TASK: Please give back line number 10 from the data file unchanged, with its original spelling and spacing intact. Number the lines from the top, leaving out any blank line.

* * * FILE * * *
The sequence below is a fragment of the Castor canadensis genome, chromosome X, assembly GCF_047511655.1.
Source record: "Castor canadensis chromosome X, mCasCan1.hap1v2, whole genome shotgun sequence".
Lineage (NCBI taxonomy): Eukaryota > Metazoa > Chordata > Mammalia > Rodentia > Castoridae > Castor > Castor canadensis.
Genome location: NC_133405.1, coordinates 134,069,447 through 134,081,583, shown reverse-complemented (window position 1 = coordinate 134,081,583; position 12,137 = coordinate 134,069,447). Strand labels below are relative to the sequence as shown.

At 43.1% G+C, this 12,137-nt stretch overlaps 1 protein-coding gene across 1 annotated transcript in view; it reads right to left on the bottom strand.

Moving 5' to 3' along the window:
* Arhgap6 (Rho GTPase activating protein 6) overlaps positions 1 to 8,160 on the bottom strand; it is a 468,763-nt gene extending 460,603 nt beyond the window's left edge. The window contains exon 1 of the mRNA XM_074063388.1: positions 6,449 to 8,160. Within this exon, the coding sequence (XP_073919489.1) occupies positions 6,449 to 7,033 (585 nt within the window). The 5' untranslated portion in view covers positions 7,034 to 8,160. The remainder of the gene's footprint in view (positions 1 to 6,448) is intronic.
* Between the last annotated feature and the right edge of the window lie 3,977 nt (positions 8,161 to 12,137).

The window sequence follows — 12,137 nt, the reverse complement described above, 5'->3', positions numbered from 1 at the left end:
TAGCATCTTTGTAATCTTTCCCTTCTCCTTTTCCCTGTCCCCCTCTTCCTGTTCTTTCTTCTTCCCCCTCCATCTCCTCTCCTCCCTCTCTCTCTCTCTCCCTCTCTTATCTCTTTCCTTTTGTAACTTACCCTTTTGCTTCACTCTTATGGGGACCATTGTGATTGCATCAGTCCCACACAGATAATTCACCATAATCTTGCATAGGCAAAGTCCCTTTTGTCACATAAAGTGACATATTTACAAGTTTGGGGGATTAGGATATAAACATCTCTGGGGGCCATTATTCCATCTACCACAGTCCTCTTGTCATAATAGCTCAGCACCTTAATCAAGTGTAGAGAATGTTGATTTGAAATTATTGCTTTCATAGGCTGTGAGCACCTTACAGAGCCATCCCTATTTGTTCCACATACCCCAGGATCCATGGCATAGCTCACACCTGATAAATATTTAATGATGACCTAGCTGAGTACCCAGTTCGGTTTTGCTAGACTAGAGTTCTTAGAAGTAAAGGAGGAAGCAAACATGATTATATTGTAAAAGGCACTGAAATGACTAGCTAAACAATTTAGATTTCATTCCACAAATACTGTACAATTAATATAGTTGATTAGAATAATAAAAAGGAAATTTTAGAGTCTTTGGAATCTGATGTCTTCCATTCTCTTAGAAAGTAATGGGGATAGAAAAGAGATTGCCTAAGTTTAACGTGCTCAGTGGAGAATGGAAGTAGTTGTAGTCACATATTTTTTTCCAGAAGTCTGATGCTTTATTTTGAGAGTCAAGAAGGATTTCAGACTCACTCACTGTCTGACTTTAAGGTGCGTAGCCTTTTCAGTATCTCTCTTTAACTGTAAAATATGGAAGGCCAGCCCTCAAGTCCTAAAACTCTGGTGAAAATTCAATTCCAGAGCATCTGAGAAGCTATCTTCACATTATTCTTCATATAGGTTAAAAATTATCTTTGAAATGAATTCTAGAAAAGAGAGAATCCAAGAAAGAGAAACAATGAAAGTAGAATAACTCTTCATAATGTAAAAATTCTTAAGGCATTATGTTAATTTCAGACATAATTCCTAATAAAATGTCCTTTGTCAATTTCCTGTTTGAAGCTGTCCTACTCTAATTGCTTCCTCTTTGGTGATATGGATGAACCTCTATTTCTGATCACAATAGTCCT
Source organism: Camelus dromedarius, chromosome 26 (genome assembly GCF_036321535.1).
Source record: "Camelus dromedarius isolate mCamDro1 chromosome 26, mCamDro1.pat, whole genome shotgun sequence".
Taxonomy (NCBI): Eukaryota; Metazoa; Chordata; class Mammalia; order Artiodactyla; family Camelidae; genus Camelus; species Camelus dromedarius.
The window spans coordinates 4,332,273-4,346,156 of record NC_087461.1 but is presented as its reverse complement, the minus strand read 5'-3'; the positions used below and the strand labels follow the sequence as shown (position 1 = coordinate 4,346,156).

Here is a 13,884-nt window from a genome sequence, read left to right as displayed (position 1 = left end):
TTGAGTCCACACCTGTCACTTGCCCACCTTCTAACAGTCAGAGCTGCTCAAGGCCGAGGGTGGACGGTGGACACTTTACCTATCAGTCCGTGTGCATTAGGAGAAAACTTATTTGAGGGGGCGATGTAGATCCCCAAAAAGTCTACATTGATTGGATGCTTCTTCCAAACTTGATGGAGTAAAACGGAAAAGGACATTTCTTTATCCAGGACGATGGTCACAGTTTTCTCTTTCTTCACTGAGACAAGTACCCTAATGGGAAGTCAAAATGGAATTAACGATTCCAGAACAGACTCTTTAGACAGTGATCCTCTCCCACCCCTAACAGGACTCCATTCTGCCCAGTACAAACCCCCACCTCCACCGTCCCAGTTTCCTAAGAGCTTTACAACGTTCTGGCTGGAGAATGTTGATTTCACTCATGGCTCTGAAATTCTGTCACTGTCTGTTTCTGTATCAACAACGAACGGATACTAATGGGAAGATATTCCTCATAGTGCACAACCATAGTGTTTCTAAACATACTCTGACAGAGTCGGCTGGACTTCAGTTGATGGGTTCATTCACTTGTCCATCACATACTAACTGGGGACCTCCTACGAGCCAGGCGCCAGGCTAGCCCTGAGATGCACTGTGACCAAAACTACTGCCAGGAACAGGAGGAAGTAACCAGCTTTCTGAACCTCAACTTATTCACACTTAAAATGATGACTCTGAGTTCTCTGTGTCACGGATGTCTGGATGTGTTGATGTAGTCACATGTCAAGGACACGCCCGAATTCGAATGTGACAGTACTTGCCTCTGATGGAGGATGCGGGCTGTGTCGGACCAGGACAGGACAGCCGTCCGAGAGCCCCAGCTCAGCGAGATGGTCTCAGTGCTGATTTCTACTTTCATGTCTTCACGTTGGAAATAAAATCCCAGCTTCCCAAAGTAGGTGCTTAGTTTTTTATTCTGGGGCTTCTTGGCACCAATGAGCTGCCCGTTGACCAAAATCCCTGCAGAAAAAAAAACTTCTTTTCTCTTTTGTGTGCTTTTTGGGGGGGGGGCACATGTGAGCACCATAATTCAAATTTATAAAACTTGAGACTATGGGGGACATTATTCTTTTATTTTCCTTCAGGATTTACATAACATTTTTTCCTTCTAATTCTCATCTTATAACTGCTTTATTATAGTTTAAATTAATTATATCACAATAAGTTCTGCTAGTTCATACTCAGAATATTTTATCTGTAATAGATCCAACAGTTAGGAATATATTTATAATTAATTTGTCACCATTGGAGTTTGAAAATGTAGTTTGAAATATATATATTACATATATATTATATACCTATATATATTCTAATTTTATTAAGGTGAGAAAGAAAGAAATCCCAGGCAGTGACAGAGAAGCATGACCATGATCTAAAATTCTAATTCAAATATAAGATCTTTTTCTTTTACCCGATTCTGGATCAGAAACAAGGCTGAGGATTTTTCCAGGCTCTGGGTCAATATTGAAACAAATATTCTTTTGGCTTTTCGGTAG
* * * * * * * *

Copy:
TAGCATCTTTGTAATCTTTCCCTTCTCCTTTTCCCTGTCCCCCTCTTCCTGTTCTTTCTTCTTCCCCCTCCATCTCCTCTCCTCCCTCTCTCTCTCTCTCCCTCTCTTATCTCTTTCCTTTTGTAACTTACCCTTTTGCTTCACTCTTATGGGGACCATTGTGATTGCATCAGTCCCACACAGATAATTCACCATAATCTTGCATAGGCAAAGTCCCTTTTGTCACATAAAGTGACATATTTACAAGTTTGGGGGATTAGGATATAAACATCTCTGGGGGCCATTATTCCATCTACCACAGTCCTCTTGTCATAATAGCTCAGCACCTTAATCAAGTGTAGAGAATGTTGATTTGAAATTATTGCTTTCATAGGCTGTGAGCACCTTACAGAGCCATCCCTATTTGTTCCACATACCCCAGGATCCATGGCATAGCTCACACCTGATAAATATTTAATGATGACCTAGCTGAGTACCCAGTTCGGTTTTGCTAGACTAGAGTTCTTAGAAGTAAAGGAGGAAGCAAACATGATTATATTGTAAAAGGCACTGAAATGACTAGCTAAACAATTTAGATTTCATTCCACAAATACTGTACAATTAATATAGTTGATTAGAATAATAAAAAGGAAATTTTAGAGTCTTTGGAATCTGATGTCTTCCATTCTCTTAGAAAGTAATGGGGATAGAAAAGAGATTGCCTAAGTTTAACGTGCTCAGTGGAGAATGGAAGTAGTTGTAGTCACATATTTTTTTCCAGAAGTCTGATGCTTTATTTTGAGAGTCAAGAAGGATTTCAGACTCACTCACTGTCTGACTTTAAGGTGCGTAGCCTTTTCAGTATCTCTCTTTAACTGTAAAATATGGAAGGCCAGCCCTCAAGTCCTAAAACTCTGGTGAAAATTCAATTCCAGAGCATCTGAGAAGCTATCTTCACATTATTCTTCATATAGGTTAAAAATTATCTTTGAAATGAATTCTAGAAAAGAGAGAATCCAAGAAAGAGAAACAATGAAAGTAGAATAACTCTTCATAATGTAAAAATTCTTAAGGCATTATGTTAATTTCAGACATAATTCCTAATAAAATGTCCTTTGTCAATTTCCTGTTTGAAGCTGTCCTACTCTAATTGCTTCCTCTTTGGTGATATGGATGAACCTCTATTTCTGATCACAATAGTCCT